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Bonds with pets linked to depression during Covid-19 lockdown



People with strong attachments to their pets were more likely to report their mental health suffering during the Covid-19 pandemic, according to new research from Queen’s University Belfast.

The study, based on a survey of people in the UK during the January 2021 lockdown, found people less emotionally attached to their pets reported having better mental health.

The research from the school of psychology asked 143 pet owners and 103 people who did not have pets to fill out a series of questions.

It found the people who reported being most attached to their dog or cat had the highest levels of depression and loneliness and lowest levels of happiness.

The study said how much a person felt attached to their pet was “the strongest predictor” of higher levels of reported depression. There was no “significant difference” to this between dog and cat owners, it said.

Levels of attachment

Women, people with fewer social connections and those with children at home were other cohorts more likely to report feelings of depression, the study said.

The research found women had higher levels of attachment to their pets than men, and dog owners reported a stronger bond compared to cat owners.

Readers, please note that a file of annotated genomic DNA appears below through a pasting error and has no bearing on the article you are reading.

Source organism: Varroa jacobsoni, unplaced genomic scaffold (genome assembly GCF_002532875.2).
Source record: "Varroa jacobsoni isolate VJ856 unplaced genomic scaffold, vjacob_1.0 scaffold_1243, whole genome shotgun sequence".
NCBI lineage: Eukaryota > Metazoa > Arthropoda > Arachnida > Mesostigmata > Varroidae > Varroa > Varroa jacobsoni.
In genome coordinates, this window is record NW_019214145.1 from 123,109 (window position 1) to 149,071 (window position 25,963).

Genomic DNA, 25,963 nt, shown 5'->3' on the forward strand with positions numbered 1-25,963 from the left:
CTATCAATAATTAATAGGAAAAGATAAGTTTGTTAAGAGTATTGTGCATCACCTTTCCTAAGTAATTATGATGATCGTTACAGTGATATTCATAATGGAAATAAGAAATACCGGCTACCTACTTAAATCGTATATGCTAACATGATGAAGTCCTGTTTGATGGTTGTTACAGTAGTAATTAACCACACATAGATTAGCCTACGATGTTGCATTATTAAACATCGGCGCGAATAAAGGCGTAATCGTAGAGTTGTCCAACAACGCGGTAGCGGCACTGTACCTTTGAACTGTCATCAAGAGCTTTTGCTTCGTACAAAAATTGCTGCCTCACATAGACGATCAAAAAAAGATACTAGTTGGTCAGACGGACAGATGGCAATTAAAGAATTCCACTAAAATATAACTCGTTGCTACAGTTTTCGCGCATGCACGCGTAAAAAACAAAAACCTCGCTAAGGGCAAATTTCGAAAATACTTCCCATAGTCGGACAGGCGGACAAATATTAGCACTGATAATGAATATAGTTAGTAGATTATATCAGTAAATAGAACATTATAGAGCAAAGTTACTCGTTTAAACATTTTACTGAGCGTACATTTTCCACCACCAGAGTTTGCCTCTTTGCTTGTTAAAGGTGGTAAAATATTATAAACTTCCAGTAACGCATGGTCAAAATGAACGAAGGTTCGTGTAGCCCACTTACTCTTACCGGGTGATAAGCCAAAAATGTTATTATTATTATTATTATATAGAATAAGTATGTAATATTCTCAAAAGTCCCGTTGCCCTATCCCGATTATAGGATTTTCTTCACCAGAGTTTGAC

It also noted people who met up with others every day during the pandemic reported lower levels of depression.

The researchers suggested the link between attachment to pets and higher rates of depression could be due to people with mental health difficulties seeking to bond with a pet “as a sort of self-help strategy”.

The study, due to be published in the journal Anthrozoös, suggested it could also be because people with strong connections to their pet “lack” quality relationships with other people.

‘Emotional vulnerability’

Dr Deborah Wells, who led the research, said the findings might be “surprising” to the public, given pets are considered to be good for mental health.

“We found that those who were most attached to their pets were more likely to be depressed or lonely,” she said.

Dr Wells said it might be the case that people with stronger connections to a pet could have “a personality type that predisposes them to poorer mental wellbeing”.

The study showed there was an “emotional vulnerability” in people who reported being very attached to their pets, she said.

“This is an area of research worthy of further study as it could help us to develop strategies to boost mental wellbeing and address mental health problems as we emerge from the pandemic,” she added.



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